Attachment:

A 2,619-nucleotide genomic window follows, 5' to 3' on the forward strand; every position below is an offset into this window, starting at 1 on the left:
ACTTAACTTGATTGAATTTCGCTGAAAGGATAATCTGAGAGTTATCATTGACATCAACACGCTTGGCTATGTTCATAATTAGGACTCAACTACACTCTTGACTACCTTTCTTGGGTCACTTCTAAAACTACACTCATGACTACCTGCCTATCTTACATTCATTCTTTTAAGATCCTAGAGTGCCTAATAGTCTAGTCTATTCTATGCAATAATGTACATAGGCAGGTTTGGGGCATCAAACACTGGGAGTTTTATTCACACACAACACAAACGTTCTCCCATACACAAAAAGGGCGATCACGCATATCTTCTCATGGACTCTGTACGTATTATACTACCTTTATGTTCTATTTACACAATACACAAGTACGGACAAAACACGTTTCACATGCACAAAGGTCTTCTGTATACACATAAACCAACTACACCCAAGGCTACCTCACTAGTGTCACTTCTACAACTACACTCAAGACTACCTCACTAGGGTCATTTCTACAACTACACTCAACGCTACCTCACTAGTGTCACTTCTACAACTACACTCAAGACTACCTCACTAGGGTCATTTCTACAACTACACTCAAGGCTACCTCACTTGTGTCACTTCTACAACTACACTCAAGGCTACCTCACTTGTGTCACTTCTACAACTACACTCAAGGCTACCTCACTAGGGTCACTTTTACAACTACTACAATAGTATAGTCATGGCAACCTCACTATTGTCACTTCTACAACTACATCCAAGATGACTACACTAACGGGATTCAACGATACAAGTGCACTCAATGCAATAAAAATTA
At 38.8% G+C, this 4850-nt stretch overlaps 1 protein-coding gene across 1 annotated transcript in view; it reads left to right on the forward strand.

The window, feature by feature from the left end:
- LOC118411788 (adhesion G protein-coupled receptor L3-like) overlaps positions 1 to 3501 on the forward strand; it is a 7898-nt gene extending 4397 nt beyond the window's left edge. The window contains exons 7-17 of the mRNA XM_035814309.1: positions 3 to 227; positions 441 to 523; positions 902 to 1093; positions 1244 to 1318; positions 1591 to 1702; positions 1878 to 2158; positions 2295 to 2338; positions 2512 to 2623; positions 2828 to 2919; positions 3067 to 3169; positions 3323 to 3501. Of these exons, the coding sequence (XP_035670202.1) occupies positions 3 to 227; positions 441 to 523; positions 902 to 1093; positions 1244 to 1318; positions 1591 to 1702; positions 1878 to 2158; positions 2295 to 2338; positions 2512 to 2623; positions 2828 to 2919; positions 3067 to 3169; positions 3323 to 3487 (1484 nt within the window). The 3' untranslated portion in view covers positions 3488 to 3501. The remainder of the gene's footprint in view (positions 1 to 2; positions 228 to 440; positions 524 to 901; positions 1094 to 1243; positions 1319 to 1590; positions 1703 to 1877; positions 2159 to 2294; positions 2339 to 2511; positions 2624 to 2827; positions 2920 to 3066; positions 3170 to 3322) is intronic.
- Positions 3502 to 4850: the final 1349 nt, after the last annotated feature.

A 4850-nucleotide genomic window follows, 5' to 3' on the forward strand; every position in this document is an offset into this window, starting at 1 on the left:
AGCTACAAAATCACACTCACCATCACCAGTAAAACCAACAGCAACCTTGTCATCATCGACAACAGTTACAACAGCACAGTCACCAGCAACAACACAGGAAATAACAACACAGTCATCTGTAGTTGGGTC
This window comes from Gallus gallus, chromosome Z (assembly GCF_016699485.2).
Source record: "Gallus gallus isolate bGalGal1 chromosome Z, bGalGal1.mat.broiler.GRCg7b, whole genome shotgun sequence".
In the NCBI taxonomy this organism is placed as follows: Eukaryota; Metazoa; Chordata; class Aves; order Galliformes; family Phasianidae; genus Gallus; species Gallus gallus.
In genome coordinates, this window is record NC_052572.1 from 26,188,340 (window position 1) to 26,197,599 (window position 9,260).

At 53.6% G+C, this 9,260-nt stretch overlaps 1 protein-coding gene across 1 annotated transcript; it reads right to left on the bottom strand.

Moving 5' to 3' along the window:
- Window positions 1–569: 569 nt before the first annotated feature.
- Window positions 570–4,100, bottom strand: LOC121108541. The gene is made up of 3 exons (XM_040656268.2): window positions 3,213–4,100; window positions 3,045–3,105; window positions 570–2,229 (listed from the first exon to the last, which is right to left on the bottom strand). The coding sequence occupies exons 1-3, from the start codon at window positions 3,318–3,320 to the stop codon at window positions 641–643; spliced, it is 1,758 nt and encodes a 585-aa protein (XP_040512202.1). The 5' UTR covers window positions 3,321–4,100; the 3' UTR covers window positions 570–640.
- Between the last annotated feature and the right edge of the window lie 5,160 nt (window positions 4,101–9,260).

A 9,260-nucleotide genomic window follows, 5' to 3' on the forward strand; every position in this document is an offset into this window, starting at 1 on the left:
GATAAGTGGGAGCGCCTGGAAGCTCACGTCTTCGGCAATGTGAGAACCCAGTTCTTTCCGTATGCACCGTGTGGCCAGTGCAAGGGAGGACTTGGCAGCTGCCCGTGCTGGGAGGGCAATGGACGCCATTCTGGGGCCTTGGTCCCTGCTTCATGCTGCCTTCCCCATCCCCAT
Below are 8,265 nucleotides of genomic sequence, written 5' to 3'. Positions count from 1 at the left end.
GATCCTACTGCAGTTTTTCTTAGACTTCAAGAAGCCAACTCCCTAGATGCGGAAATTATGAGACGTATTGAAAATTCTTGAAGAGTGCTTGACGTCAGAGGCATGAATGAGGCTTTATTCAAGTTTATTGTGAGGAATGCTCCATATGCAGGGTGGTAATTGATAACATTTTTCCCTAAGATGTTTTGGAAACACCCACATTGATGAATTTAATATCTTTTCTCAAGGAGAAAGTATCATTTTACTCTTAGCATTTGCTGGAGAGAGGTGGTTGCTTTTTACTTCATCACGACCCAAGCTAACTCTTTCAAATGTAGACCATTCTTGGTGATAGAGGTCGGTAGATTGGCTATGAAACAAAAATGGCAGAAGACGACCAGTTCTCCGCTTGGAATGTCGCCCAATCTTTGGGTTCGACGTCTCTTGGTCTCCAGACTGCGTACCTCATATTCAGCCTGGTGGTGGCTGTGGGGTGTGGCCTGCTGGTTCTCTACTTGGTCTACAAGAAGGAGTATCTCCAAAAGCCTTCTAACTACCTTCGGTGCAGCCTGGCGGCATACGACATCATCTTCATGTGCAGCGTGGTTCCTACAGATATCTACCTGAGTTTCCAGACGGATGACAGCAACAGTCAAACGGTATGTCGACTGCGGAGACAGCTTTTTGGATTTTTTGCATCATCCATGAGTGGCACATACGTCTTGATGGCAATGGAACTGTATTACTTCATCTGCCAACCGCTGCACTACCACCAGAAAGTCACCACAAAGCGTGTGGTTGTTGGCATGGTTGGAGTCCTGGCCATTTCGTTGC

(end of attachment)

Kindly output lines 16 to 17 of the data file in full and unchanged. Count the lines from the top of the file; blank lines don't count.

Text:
- Window positions 570–4,100, bottom strand: LOC121108541. The gene is made up of 3 exons (XM_040656268.2): window positions 3,213–4,100; window positions 3,045–3,105; window positions 570–2,229 (listed from the first exon to the last, which is right to left on the bottom strand). The coding sequence occupies exons 1-3, from the start codon at window positions 3,318–3,320 to the stop codon at window positions 641–643; spliced, it is 1,758 nt and encodes a 585-aa protein (XP_040512202.1). The 5' UTR covers window positions 3,321–4,100; the 3' UTR covers window positions 570–640.
- Between the last annotated feature and the right edge of the window lie 5,160 nt (window positions 4,101–9,260).